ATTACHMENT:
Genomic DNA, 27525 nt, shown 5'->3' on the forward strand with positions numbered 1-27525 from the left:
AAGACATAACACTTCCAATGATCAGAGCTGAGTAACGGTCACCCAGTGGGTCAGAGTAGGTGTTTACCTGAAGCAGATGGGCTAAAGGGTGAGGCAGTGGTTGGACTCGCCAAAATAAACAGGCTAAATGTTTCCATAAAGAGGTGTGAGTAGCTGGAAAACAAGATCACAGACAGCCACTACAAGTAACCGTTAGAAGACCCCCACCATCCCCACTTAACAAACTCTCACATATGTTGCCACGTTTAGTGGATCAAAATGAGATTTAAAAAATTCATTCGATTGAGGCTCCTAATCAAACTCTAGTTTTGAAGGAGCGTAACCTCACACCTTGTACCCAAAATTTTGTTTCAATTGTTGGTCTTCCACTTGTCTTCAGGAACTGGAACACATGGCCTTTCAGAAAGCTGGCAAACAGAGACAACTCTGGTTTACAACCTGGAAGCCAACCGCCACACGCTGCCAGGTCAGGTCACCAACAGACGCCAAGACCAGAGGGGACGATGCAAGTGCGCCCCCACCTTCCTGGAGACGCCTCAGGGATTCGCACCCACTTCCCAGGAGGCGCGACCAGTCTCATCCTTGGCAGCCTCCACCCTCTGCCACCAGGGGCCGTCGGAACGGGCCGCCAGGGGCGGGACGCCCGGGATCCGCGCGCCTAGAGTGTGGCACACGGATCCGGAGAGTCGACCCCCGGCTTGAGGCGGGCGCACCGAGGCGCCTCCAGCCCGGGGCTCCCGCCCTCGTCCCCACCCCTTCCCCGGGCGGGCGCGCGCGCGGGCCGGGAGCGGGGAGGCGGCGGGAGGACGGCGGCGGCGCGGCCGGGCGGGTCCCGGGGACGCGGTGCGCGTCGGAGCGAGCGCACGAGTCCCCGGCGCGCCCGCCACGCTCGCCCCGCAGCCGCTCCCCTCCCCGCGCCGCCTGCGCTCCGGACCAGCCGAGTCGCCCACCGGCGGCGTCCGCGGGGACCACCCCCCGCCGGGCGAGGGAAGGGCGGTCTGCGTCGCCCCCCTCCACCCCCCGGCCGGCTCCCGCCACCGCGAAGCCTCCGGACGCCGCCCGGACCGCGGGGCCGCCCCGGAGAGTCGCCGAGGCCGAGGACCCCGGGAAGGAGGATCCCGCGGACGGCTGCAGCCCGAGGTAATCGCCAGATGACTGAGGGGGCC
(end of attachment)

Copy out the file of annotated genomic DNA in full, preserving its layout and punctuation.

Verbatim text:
Genomic DNA, 27525 nt, shown 5'->3' on the forward strand with positions numbered 1-27525 from the left:
AAGACATAACACTTCCAATGATCAGAGCTGAGTAACGGTCACCCAGTGGGTCAGAGTAGGTGTTTACCTGAAGCAGATGGGCTAAAGGGTGAGGCAGTGGTTGGACTCGCCAAAATAAACAGGCTAAATGTTTCCATAAAGAGGTGTGAGTAGCTGGAAAACAAGATCACAGACAGCCACTACAAGTAACCGTTAGAAGACCCCCACCATCCCCACTTAACAAACTCTCACATATGTTGCCACGTTTAGTGGATCAAAATGAGATTTAAAAAATTCATTCGATTGAGGCTCCTAATCAAACTCTAGTTTTGAAGGAGCGTAACCTCACACCTTGTACCCAAAATTTTGTTTCAATTGTTGGTCTTCCACTTGTCTTCAGGAACTGGAACACATGGCCTTTCAGAAAGCTGGCAAACAGAGACAACTCTGGTTTACAACCTGGAAGCCAACCGCCACACGCTGCCAGGTCAGGTCACCAACAGACGCCAAGACCAGAGGGGACGATGCAAGTGCGCCCCCACCTTCCTGGAGACGCCTCAGGGATTCGCACCCACTTCCCAGGAGGCGCGACCAGTCTCATCCTTGGCAGCCTCCACCCTCTGCCACCAGGGGCCGTCGGAACGGGCCGCCAGGGGCGGGACGCCCGGGATCCGCGCGCCTAGAGTGTGGCACACGGATCCGGAGAGTCGACCCCCGGCTTGAGGCGGGCGCACCGAGGCGCCTCCAGCCCGGGGCTCCCGCCCTCGTCCCCACCCCTTCCCCGGGCGGGCGCGCGCGCGGGCCGGGAGCGGGGAGGCGGCGGGAGGACGGCGGCGGCGCGGCCGGGCGGGTCCCGGGGACGCGGTGCGCGTCGGAGCGAGCGCACGAGTCCCCGGCGCGCCCGCCACGCTCGCCCCGCAGCCGCTCCCCTCCCCGCGCCGCCTGCGCTCCGGACCAGCCGAGTCGCCCACCGGCGGCGTCCGCGGGGACCACCCCCCGCCGGGCGAGGGAAGGGCGGTCTGCGTCGCCCCCCTCCACCCCCCGGCCGGCTCCCGCCACCGCGAAGCCTCCGGACGCCGCCCGGACCGCGGGGCCGCCCCGGAGAGTCGCCGAGGCCGAGGACCCCGGGAAGGAGGATCCCGCGGACGGCTGCAGCCCGAGGTAATCGCCAGATGACTGAGGGGGCC